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Learning how to build Lotus Seven replicas...together!
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PostPosted: November 15, 2015, 2:14 pm 
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Joined: August 18, 2015, 12:41 pm
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Location: Seattle area (Woodinville)
If you were to build a second car, is there anything that you would do differently that you think that other builders would benefit to learn about. Conversely, is there anything that worked particularly well that you would recommend to others? Please confine this thread to chassis construction.

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PostPosted: November 15, 2015, 10:40 pm 
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Joined: January 2, 2009, 1:45 pm
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Location: Halifax, Nova Scotia
Yeah, design and maybe even build your suspension and then build a chassis to fit the suspension, not the other way around. Ask me how I know. :roll:

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PostPosted: November 15, 2015, 11:15 pm 
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Joined: August 27, 2005, 1:04 am
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Location: Kamloops, BC, Canada
I'd build the tunnel around the transmission after I had the engine and transmission in place instead of making it fit in a prebuilt tunnel. I would also probably use an aluminum floor and run it across the full width of the car instead of just a piece under each side of the car. I would also probably build the car with a race legal roll cage. I would pay more attention to weight, such as diagonals made from 1/2" or 3/4" round instead of 1" square where possible. A structural braced dash hoop instead of one that's just there to hold the dash would add some stiffness too, and I'd put it further back than the typical locost plans, more like a real lotus.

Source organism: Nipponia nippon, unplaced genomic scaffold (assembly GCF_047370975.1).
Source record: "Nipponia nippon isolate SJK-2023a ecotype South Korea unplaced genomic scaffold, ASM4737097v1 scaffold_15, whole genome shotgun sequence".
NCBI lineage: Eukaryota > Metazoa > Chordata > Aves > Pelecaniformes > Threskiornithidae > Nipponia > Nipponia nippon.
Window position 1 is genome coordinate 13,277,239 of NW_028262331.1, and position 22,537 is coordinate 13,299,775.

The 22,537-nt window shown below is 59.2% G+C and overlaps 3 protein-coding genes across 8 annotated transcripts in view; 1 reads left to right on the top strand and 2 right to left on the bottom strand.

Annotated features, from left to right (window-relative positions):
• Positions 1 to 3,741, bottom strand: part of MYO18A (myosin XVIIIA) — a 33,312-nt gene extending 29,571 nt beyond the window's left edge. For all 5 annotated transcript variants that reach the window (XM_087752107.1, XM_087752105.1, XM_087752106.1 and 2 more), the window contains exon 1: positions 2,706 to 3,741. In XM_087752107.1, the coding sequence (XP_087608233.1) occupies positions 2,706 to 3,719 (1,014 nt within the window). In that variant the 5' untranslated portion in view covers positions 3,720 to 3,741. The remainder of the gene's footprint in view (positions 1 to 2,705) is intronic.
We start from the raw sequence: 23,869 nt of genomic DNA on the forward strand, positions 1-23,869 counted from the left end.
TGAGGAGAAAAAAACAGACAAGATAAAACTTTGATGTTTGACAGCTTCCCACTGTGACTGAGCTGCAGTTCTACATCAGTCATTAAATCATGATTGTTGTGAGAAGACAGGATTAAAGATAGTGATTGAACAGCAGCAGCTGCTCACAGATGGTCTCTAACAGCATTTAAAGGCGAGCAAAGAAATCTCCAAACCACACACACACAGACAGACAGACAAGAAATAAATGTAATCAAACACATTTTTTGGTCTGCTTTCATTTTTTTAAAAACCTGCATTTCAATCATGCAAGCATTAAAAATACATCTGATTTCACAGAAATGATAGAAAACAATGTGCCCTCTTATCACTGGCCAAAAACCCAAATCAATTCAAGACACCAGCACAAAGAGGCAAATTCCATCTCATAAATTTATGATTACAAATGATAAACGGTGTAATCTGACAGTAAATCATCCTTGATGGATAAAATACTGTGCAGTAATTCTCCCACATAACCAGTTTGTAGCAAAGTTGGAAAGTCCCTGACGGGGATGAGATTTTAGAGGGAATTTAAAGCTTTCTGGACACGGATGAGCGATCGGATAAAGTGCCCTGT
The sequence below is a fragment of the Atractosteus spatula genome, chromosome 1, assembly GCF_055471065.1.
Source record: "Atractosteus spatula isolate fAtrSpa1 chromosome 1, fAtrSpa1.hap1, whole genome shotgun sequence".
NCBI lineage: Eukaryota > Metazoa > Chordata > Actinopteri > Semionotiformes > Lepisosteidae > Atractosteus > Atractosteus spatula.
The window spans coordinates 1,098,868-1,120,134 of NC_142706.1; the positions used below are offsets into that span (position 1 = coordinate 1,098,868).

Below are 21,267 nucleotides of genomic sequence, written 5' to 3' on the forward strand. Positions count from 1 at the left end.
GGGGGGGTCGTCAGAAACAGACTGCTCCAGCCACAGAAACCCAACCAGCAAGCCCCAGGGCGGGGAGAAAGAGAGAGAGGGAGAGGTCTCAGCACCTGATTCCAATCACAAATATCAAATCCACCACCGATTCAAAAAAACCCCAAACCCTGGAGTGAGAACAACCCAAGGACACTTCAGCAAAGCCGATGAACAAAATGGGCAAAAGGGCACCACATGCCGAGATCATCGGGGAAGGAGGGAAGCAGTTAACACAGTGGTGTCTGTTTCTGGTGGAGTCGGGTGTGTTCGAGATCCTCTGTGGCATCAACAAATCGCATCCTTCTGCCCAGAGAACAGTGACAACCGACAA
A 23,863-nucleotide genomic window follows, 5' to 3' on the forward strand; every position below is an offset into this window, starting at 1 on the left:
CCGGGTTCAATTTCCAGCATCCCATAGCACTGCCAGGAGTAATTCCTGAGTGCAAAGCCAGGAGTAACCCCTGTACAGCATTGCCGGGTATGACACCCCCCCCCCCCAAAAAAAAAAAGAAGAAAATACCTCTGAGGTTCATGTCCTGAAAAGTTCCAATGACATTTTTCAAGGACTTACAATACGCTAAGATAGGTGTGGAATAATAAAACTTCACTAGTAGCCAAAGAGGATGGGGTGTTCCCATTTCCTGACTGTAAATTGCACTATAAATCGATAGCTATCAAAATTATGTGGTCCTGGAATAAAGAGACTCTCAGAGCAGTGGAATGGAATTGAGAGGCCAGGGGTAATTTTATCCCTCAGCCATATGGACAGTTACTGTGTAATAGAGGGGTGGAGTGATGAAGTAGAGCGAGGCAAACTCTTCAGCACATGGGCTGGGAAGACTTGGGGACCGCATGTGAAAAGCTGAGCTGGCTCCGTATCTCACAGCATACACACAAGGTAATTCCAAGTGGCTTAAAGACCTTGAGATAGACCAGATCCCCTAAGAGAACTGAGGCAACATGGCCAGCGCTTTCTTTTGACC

Kristian

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PostPosted: November 16, 2015, 1:43 am 
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Joined: June 8, 2010, 8:02 pm
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Location: White Rock, BC, Canada
-I'm pretty comfortable saying my style of engine mounts are great. viewtopic.php?f=4&t=11912#p114600 Fast and easy to do, and rock solid. Cheap too.
-don't spend too much time on every single connection. Yes, your frame will be straighter, but you will waste so much time. A millimeter or two isn't going to be noticeable. I wasted a lot of time on my frame and yes, it is very straight.... but not worth the time spent.
-plan swaybar frame mounts while building. I didn't and it's going to suck to install one now.
-level your build table so you can work with levels and plumbs. Makes it easier/faster to be sure things are in the right spot.
-have a block setup to hold the chassis at ride-height when on the build table. Literally just level blocks that you can screw the chassis down to. This way you can build/mount/test your entire suspension while on the build table. Can also mount your engine if it hangs below the rails.

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PostPosted: November 16, 2015, 3:29 am 
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Joined: August 19, 2014, 5:17 pm
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Location: England
The next chassis wont have the same wall thickness tubing throughout, I would definitely use thin gauge tubing on all but the tubes that have chassis suspension lugs, engine mounts, seat belt mounts and roll bars attached I would use 3mm wall thickness. You would only be adding a few pounds.

Bob

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PostPosted: November 16, 2015, 9:18 am 
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Joined: March 30, 2011, 7:18 am
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Location: central Arkansas
I built my first chassis out of hot-rolled tubing. I spent three days de-scaling it with abrasive discs, and it was still smoky to weld. Hey, I didn't know any better...